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How a tech NGO got sucked into a COVID-19 conspiracy theory

Joining the (quantum) dots on a public health conspiracy theory.

Louise O'Brien/TNH

Staff at a US-based non-profit have received death threats linked to erroneous claims about its work on digital ID in a case propelled by the tide of misinformation over coronavirus and false accusations against Bill Gates.

Dakota Gruener, CEO of New York-based non-profit ID2020, told The New Humanitarian the threats were linked to “patently false” online conspiracy theories about COVID-19, and described the episode as “pretty frightening”.

The head of the World Health Organisation, Tedros Adhanom Ghebreyesus, has warned that false and fringe ideas can undermine international efforts to contain the coronavirus pandemic and sow panic, confusion, and division

Research by the Reuters Institute for the Study of Journalism found that the largest category of COVID-19 misinformation involves “public authorities, including government and international bodies”. Social media platforms have made commitments to remove the worst misinformation and provide free placement to the WHO and other official sources. A recent addition to WHO’s series of “mythbusters”, for example, debunks false claims about 5G.

In a matter of weeks, ID2020 has gone from niche international policy operator, to the subject of thousands of hostile media postings, to having to call in the FBI.

The results of being caught up in COVID-19 conspiracy theories, meanwhile, can be dramatic. 

In a matter of weeks, ID2020 – which advocates for digital ID for the billion undocumented people worldwide and under-served groups like refugees – has gone from niche international policy operator, to the subject of thousands of hostile media postings, to having to call in the FBI. Here’s how.

The case of ID2020

A public-private coalition – members include representatives from Microsoft and Accenture as well as NGOs, academia, blockchain firms, and others – ID2020 is advising the government of Bangladesh on a vaccination records system.

The non-profit, which does not work on embedded microchips, is falsely accused of being part of fictitious plans that allege Bill Gates supports mandatory vaccination and the implantation of microchips or “quantum dot tattoos” into patients.

The claims about Gates have been debunked by fact-checkers at Reuters, but ID2020 is not listed in the leading database of COVID-19 debunks.

(Disclosure: The Bill and Melinda Gates Foundation is one of several funders of The New Humanitarian.)*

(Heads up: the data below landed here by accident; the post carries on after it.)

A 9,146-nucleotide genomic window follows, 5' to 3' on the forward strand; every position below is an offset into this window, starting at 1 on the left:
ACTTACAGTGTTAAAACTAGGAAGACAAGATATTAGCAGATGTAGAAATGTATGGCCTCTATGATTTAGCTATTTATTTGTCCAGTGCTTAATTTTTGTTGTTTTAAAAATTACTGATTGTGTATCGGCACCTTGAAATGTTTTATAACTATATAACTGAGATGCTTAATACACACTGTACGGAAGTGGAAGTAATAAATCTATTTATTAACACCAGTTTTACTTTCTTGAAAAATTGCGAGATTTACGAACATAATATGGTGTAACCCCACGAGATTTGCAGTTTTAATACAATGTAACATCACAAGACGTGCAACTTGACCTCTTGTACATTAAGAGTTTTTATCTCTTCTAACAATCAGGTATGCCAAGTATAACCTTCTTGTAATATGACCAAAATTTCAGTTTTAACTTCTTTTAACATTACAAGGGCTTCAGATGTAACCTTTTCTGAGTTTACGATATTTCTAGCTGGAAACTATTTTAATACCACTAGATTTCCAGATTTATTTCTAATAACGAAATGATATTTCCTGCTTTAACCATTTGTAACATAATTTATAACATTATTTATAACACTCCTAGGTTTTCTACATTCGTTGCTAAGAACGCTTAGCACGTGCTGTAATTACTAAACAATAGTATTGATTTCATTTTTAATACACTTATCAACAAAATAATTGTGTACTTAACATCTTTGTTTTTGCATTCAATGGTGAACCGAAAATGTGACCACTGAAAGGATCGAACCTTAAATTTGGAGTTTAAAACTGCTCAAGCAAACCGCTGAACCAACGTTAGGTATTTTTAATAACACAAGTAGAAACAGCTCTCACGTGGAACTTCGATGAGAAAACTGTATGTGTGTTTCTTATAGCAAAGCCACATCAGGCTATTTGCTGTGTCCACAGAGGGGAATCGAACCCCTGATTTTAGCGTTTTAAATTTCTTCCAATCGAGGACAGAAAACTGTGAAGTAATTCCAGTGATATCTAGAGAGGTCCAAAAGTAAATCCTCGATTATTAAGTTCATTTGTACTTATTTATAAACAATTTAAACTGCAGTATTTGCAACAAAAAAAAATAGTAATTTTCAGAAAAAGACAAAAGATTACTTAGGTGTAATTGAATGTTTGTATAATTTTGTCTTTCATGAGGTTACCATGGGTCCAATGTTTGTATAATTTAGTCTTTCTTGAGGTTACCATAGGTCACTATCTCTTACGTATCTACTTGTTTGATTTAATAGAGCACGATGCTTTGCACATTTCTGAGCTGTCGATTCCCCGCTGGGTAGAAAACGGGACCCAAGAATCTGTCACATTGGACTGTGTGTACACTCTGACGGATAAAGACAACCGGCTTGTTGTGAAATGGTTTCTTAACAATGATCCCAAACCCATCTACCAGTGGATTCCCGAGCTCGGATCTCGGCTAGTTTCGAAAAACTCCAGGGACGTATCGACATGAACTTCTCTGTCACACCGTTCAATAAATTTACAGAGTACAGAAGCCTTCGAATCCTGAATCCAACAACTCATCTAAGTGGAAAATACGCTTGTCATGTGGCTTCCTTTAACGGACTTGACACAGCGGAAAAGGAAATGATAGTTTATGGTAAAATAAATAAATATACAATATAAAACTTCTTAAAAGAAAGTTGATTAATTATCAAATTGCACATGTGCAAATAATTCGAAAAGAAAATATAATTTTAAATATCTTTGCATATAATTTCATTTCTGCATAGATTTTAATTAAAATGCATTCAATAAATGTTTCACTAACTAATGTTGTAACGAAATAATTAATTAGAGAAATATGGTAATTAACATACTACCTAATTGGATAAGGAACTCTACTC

A COVID-19 misinformation example.

Since mid-March, the outfit, which had an income of $1.4 million in the 2017 tax year, has been mentioned alongside false claims about Gates and COVID-19 in tens of thousands of social media postings, videos, and memes, amplified to millions after being shared by members of impassioned communities.

The ID2020 theory attracts attention, for example, from adherents of the QAnon conspiracy, the “alt-right”, objectors to 5G telecommunications, and Christians considering apocalyptic prophecies such as the “mark of the beast”. 

Asked by TNH about the Gates and ID2020 conspiracy, Tedros praised the “extraordinary commitment” and sincerity of Bill and Melinda Gates and thanked them for their contribution. 

A ‘wild ride’ starts with prolific conspiracy theorist Alex Jones

In a telephone interview with TNH, Gruener, the ID2020 CEO, said it had been a “wild ride” and she was “mystified”, adding: “I don’t know who’s behind this.” Gruener could, however, trace the beginnings of the firestorm back to October 2019. 

A 23 October monologue by Alex Jones on the InfoWars website falsely alleged that an ID2020-linked pilot project was implanting “chips” into homeless people in Texas – he refers to an article that appears to misinterpret the word “biometric”.

Jones is banned from several social media platforms for his misleading claims and is “almost certainly the most prolific conspiracy theorist in contemporary America”, according to the US watchdog the Southern Poverty Law Center. 

The Jones monologue referred to a September press release in which ID2020 announced its largest ever venture – alongside the vaccine alliance Gavi – advising the Bangladesh government on its immunisation records. The statement also mentioned the Texas pilot project. In Bangladesh, it announced that the government would create a database of children’s immunisations linked to their parents’ biometric information – most likely a digital fingerprint.